The JSC, responsible for the reappointment of judges including Judge Abdulla in 2010 at the conclusion of the constitutional interim period, “failed properly ‘to fulfill its constitutional mandate of proper vetting and reappointing of judicial candidates’, a failure regarding which, international bodies, including the International Commission of Jurists, have expressed concern,” she added. “Consequently, the Maldivian judiciary remains largely unchanged since the country’s transition to a constitutional democracy: the vast majority of judges in office, including Judge Abdulla, are political appointees of former President Gayoom, and many still lack any formal training in law.”

The trial against Nasheed was suspended by Chief Judge of the High Court last week pending a ruling into the legitimacy of the Hulhumale’ Magistrate Court bench’s appointment raised by Nasheed’s legal team. “It is difficult to see how proceedings presided over by a judicial bench, cherrypicked for their likelihood to convict by a highly politicised JSC, which includes a number of Mr Nasheed’s direct political rivals, could in any way be deemed to comply with constitutional and international fair trial rights, including the right to an ‘independent court established by law’,” stated Ghrálaigh, in her concluding remarks.

The High Court appeal into the legitimacy of the HMC bench has been scheduled for tomorrow, despite President Nasheed’s requests for court proceedings to be scheduled with respect to his own itinerary. Members of the international community continue to call upon the Maldivian authorities to ensure the credibility of the upcoming Presidential elections, emphasizing the need for an inclusive, free and fair election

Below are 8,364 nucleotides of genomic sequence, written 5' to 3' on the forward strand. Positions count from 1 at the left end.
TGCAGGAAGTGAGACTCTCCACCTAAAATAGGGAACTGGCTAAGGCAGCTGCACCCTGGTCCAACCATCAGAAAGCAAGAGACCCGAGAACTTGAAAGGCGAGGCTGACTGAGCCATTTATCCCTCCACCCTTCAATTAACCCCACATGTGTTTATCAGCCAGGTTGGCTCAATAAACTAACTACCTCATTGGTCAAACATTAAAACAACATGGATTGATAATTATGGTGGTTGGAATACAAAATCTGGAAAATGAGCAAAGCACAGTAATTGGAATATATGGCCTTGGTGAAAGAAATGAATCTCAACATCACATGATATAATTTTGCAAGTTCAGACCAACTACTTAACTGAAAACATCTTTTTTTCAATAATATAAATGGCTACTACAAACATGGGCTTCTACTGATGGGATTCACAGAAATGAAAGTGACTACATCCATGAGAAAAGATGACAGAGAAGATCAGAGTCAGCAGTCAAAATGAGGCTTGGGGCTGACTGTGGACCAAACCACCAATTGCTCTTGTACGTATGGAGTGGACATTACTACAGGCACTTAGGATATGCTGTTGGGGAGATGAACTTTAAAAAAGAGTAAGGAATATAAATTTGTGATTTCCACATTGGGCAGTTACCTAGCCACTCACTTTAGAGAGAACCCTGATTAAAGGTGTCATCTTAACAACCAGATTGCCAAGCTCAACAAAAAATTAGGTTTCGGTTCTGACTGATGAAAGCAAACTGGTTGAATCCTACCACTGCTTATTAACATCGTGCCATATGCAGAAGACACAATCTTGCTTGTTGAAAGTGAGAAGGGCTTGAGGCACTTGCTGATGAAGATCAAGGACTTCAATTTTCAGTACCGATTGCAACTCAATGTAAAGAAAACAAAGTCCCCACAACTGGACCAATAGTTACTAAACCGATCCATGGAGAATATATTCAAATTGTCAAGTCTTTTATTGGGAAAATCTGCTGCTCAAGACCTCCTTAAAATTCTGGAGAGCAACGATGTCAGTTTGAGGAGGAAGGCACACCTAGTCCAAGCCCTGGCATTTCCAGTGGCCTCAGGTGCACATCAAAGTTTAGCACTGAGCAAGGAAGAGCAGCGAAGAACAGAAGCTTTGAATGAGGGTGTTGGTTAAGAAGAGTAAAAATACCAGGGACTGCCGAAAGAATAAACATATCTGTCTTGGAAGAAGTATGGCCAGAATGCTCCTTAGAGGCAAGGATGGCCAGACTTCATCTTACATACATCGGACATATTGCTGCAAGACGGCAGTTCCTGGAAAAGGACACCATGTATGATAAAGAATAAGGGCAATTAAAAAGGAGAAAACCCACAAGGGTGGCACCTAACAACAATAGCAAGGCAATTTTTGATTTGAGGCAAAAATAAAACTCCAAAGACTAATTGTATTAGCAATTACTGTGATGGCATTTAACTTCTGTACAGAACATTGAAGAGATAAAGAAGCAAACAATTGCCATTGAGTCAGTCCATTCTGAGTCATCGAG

President Nasheed Condemns Police Harassment Against His Lawyer and her Spouse

President Nasheed expresses grave concerns and condemns Police intimidation towards Ms. Hisaan Hussain, a member of his legal team and her Spouse.

Hisaan Hussain, the leading Defense Counsel in President Nasheed’s case pending in Hulhumale Magistrate Court was in Hithadhoo, Addu City at a family event with her husband when the Police conducted a search in the area. When Hisaan questioned the police, they were informed the search was conducted under the Law relating to Gang Violence. Hisaan’s husband was detained when he questioned the Police’s actions. Hisaan was subsequently detained after she questioned their disproportionate response and asserted that she was a lawyer. The police shoved Hisaan (24 weeks pregnant) twice and she fell the second time and was unable to get up without assistance. The police also brutalized her husband during the arrest. The police punched him on the face and screamed obscenities at President Nasheed. Both have now been released.

“We see it as pure harassment. The Police are trying to intimidate lawyers who represent the MDP and President Nasheed. It is extremely disturbing that the police have again displayed their complete disregard to the law. I am deeply disturbed by how Hisaan, who is pregnant was treated by the Police. We urge the Police & the Police Integrity Commission to look into the matter and take urgent action against those officers who continue to violate the law & brutalise Women,” said Mariya Didi (MP), President Nasheed’s spokesperson.

ENDS

President Nasheed’s Legal Team to File Appeal at High Court Regarding HMC’s Refusal to Grant Trial Delay till After Presidential Elections

President Nasheed’s legal team will file an appeal at the High Court today, regarding the Hulhumale’ Magistrate Court’s decision to refuse President Nasheed’s request to delay his trial until after the Presidential elections in September.

On Wednesday, 6 March, President Nasheed appeared at Hulhumale Magistrate Court under Police custody. President Nasheed’s legal team requested that his trial be delayed till after the Presidential elections, to which the Prosecution posed no objection.  Despite this, the Hulhumale Magistrate Court decided that the trial should proceed, albeit ruling a delay of four weeks. President Nasheed filed the same request at the Supreme Court, which was also refused.